We have been hearing stories for the last couple of weeks, stories that remind us that God loves us, that we are the delight of God's life. Stories of baptism, God claims us, and we are marked as God's own forever. God calls us, God shows up with us and for us. God calls us wonderfully and fearfully made.
In the gospel of Mark, there is no pussy-footing around. There is no nativity story as there is in Luke, there are no begats like in Matthew, and no soaring language like in John. No, Mark gets right to the point. In the first sentences the writer says, this is about the Good News, who is Jesus the Messiah. John announced Jesus, Jesus is baptized, and the next thing you know Jesus is calling disciples. Hardly enough time to get strapped in before we hit the first 200 foot climb followed by a one second drop. Mark gets down to business.
It's not much different for these fisher people. Just imagine this. Just imagine being in that fishing boat with Simon and Andrew, with James and John, having fished all night. You're exhausted, and you must fix the holes in your nets before you can call it a day. You just want to get the work finished, take your haul home, and go to bed. And Jesus passes by. He yells from the shore, "Follow me and I will make you fish for people." Who is this guy? How can you make a living fishing for people? How's that going to pay the bills? How's that going to put food on the table? How's that going to bring any honor to the family? This is just crazy. And yet you go. And yet you step out of the boat and follow. What is so compelling about this man that causes you to leave your father, to leave your livelihood, to leave your honor, and follow.
Mark doesn't give us a whole lot of clues about what is so compelling about this man Jesus, except to tell us that this is the Good News of Jesus, the Messiah. Jesus is the truth, Jesus speaks the truth, Jesus knows your truth. And that is compelling. And when you say yes to the call, you don't really know what to expect, except that your life will be change forever. When you say yes to the call, Love wins, mercy prevails, compassion lives.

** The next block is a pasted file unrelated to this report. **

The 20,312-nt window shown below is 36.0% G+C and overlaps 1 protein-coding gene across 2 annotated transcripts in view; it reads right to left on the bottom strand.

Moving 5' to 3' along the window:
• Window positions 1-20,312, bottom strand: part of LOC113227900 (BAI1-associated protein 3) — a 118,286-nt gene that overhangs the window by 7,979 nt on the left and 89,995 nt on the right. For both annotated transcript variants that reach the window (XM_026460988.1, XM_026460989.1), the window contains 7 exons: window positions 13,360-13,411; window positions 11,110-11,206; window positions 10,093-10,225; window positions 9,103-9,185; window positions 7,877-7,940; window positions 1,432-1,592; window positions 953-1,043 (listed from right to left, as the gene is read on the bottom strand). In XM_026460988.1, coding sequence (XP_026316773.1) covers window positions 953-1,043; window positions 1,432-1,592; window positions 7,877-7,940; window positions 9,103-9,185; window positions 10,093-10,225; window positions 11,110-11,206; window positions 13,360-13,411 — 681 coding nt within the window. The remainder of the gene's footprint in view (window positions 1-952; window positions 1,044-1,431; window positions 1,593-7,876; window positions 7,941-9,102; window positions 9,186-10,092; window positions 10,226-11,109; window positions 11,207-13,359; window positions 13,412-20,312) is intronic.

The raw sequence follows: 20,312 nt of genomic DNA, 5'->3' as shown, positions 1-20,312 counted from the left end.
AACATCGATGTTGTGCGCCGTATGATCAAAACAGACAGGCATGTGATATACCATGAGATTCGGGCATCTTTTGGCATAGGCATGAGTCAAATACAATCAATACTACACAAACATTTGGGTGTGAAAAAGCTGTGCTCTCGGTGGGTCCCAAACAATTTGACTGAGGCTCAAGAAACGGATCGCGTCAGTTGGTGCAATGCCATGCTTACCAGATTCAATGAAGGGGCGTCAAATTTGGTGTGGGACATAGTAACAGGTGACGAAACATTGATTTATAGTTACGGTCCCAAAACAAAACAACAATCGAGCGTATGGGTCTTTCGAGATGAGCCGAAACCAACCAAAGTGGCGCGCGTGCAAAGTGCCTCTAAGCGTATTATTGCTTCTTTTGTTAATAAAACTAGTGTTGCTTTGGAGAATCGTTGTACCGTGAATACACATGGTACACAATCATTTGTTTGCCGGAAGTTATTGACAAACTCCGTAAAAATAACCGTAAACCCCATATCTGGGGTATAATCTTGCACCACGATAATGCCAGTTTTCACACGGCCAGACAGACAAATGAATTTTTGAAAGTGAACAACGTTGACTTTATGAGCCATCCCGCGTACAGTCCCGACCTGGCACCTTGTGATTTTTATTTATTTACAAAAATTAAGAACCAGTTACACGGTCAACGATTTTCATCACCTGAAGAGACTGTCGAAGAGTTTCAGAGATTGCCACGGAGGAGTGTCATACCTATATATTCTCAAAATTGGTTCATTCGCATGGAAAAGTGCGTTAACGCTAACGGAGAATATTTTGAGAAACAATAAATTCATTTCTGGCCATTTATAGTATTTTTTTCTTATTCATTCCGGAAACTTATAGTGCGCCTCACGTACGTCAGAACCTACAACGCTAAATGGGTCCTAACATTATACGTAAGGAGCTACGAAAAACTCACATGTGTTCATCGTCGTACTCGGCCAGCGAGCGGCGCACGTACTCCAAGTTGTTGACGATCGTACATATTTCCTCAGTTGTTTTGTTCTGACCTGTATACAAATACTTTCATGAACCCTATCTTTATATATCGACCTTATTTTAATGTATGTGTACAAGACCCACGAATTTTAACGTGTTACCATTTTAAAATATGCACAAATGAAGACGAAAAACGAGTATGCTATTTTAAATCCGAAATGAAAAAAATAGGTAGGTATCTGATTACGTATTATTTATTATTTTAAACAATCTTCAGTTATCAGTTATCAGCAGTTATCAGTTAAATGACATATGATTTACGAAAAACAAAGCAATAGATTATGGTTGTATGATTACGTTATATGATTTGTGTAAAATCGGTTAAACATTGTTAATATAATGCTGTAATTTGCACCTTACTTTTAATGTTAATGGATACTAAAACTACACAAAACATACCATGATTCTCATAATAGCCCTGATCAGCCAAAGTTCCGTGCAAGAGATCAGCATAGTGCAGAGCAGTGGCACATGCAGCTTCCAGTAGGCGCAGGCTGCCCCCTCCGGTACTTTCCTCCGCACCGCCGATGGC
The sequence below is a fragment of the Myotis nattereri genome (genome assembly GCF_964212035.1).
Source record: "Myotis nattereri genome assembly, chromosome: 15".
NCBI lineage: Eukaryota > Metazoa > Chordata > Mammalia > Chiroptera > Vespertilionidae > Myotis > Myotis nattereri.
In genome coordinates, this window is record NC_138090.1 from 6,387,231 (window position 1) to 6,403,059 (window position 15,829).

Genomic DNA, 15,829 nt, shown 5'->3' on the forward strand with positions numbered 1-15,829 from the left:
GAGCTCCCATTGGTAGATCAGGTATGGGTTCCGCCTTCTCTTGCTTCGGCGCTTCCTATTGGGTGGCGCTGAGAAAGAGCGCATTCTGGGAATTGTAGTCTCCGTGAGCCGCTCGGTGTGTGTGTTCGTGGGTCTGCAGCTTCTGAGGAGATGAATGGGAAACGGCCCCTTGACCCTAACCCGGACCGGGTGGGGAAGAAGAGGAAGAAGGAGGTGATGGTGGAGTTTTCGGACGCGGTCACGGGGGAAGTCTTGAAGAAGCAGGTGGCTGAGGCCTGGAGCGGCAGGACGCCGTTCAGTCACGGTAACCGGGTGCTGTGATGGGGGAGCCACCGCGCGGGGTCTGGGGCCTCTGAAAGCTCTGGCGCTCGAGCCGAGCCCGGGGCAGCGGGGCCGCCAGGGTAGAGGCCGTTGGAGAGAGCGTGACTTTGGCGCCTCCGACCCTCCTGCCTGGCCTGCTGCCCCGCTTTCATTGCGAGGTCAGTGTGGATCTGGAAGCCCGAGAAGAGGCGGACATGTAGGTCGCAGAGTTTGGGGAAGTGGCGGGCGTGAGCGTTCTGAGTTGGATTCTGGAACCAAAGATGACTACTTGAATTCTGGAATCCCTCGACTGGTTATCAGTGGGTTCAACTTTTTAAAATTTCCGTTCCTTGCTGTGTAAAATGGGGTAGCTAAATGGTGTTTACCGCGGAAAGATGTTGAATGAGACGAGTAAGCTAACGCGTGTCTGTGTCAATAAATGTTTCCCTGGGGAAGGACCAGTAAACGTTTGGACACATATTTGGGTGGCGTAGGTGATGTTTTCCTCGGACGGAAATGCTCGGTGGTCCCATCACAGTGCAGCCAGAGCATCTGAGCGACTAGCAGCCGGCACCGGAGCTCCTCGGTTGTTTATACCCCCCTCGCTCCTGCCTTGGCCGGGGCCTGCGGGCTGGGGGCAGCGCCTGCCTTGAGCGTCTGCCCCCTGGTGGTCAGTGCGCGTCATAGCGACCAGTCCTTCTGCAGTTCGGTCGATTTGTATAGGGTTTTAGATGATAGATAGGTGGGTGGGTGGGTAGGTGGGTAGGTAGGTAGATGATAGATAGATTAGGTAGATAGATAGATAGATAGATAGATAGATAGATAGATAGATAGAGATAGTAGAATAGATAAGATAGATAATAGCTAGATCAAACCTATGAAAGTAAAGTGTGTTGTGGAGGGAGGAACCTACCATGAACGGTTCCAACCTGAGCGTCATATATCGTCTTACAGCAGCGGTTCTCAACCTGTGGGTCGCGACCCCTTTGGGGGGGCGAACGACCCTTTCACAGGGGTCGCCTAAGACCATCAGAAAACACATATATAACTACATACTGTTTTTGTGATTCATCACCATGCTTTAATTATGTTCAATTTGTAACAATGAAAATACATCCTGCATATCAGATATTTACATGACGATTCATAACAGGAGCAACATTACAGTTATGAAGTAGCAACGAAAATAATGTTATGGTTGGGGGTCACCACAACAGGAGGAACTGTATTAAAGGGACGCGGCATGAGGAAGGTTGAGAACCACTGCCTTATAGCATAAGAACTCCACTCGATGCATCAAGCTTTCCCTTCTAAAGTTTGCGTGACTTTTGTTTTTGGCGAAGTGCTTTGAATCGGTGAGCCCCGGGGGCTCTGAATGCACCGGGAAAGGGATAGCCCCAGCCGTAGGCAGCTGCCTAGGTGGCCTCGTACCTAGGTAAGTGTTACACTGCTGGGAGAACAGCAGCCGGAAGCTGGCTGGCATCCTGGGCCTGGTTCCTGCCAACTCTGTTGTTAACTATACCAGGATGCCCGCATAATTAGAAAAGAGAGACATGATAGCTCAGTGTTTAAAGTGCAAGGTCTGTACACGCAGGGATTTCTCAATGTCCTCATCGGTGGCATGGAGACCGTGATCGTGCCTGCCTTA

Because that is the way it is with Jesus, it isn't easy, comfortable, or clear. So what does saying yes to the call look like? It looks like a guy who walks to the other side of the road to help someone who had been attacked by strangers. It looks like a woman who gives a man a cool drink of water at the well. It looks like the soil that is rocky, that is thorny, and that is fertile. It looks like the tiniest of seeds.
Being perfect, or even having our act together, is not a prerequisite to saying yes to Jesus' call. Remember the Old Testament story that is before us today from Jonah. What we heard is the conclusion of God calling Jonah. The beginning of that story goes like this. The word of the Lord came to Jonah, "Go to the great city of Nineveh and preach against it, because its wickedness has come up before me." But Jonah ran away from the Lord and headed for Tarshish. He went down to Joppa, where he found a ship bound for that port. After paying the fare, he went aboard and sailed for Tarshish to flee from the Lord. Jonah's response to God's call was to turn tail and run. Not unlike most of us when we hear God's call. Jonah ran from God until he could run no further, Jonah said no to God for as long as he could. The result of Jonah's eventual yes, was that everyone turned away from their evil ways; maybe in other words, they turned toward mercy and compassion. That is what it looks like to repent.